This led to a request that the young man exit the car, and do some roadside agility tests. Defendant was very cooperative with the police officer, and was unaware that he had no legal obligation to perform the scientifically-unreliable sobriety field tests. The arrest was made, and the out-of-state licensee refused to take the breathalyzer test at the police station. Originally booked into the Municipal Court of Athens, the case was later transferred to Clarke County State Court.
The Client in this Athens-Clarke County State Court case had no prior DUI convictions, but did not want to put a DUI first offense on his driving history.
However, the Client was concerned that his out-of-state residence and his status as a Clemson student would hurt his chances to win at trial. Mr. Head advised him that jurors in Athens GA are among the very best in the State of Georgia, at acquitting accused citizens, if they are shown to be telling the truth at trial.
DUI attorney Bubba Head, who regularly tries cases in Athens GA and the surrounding counties, knows that (outside the metropolitan Atlanta area) Athens Georgia is one of the top locations for the number of DUI arrests, in large part due to the many sporting events that draw large crowds to the Clarke County GA area.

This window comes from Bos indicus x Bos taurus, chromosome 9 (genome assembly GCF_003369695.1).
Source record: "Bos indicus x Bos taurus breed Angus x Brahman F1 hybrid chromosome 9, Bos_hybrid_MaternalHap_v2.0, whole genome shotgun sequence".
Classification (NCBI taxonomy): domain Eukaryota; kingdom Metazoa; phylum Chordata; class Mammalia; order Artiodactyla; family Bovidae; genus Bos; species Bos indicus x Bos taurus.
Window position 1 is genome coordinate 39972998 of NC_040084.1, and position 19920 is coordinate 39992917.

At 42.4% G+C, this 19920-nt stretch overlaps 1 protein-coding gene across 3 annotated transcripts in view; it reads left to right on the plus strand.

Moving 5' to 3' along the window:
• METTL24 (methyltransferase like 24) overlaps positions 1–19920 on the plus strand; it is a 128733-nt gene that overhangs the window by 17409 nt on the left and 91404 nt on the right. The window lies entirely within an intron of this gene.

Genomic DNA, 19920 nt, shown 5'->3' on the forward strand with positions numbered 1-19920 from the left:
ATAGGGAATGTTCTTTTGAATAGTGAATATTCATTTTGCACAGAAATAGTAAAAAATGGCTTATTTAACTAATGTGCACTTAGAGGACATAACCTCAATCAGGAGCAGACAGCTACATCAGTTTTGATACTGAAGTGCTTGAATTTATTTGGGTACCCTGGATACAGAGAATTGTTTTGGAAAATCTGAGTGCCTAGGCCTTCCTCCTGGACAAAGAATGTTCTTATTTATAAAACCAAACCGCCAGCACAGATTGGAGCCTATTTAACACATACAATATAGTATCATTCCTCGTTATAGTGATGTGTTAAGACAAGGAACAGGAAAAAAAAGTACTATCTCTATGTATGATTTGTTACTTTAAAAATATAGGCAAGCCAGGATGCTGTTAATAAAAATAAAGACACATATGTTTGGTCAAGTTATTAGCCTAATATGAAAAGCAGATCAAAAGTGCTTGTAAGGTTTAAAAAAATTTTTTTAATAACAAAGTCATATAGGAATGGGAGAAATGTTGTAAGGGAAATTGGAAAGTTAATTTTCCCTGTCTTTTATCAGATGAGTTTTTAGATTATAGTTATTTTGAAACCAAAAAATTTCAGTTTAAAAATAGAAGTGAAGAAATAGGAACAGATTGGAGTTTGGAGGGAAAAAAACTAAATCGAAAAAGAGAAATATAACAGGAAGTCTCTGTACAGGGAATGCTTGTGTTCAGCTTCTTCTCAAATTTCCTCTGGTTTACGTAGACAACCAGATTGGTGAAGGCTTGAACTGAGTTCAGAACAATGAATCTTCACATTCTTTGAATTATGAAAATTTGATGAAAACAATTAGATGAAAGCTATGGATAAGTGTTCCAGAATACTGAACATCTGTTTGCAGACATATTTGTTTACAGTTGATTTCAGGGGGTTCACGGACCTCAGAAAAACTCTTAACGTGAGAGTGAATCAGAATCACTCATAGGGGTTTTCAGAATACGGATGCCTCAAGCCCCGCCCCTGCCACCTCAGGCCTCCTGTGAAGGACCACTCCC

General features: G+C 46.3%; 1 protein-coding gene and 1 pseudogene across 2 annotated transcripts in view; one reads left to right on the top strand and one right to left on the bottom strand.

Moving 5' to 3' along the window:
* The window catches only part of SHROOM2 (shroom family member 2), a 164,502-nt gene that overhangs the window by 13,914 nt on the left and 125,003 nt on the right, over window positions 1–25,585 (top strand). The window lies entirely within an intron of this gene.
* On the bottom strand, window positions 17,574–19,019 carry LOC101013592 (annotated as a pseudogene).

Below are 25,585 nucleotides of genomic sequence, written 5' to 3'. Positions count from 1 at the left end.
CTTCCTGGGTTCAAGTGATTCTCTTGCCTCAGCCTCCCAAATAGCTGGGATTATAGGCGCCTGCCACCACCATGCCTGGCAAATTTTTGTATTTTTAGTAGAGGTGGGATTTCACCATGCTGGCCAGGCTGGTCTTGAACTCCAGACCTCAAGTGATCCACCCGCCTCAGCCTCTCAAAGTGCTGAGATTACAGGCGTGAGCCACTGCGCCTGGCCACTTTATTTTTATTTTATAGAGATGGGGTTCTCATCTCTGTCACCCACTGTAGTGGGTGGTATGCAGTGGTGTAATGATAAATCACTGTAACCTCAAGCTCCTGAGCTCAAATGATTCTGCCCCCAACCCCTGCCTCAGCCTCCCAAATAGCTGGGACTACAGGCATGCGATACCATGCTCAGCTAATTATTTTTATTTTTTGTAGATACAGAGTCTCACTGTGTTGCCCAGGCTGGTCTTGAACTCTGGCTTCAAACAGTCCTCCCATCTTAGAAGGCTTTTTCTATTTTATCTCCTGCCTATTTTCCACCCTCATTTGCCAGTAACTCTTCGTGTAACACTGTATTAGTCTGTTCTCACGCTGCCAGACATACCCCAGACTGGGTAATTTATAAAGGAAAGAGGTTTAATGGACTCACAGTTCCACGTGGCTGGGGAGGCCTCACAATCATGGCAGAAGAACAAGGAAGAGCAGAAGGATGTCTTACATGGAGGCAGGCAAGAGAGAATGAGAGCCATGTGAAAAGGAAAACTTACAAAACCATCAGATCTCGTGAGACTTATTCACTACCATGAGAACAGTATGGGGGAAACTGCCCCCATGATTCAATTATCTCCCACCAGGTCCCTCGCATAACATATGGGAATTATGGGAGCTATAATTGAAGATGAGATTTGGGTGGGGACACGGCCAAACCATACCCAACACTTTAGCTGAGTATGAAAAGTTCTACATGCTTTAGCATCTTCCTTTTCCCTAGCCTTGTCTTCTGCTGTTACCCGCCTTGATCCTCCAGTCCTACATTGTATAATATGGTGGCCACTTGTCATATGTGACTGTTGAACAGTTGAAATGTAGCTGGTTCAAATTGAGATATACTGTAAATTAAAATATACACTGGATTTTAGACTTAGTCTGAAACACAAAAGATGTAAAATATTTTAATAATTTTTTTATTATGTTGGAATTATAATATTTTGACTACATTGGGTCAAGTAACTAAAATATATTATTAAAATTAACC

After being hired to fight the drunk driving charge, Mr. Head investigated the case, including the extent of the officer’s training. Because the client had refused the implied consent breath alcohol testing, the primary evidence was the field sobriety test evidence from the night of this police encounter. The trial judge, at this State Court of Clarke County trial was Kent Lawrence.
A review of the Georgia P.O.S.T. (the law enforcement training center in Forsyth, GA) record for the officer, he had only had marginal training on administering field sobriety tests. In a pre-trial suppression motion, the officer admitted that he had learned field tests from another police officer whose grasp of field testing was poor, at best.
The three roadside field sobriety tests given included saying the English alphabet from “F” to “F” (yes, start with “F”, go to the end and start over and go back to “F”), a finger count test wherein the five fingers of one hand were supposed to be counted by touching the thumb to the four fingertips of the fingers on the same hand, and to repeat this.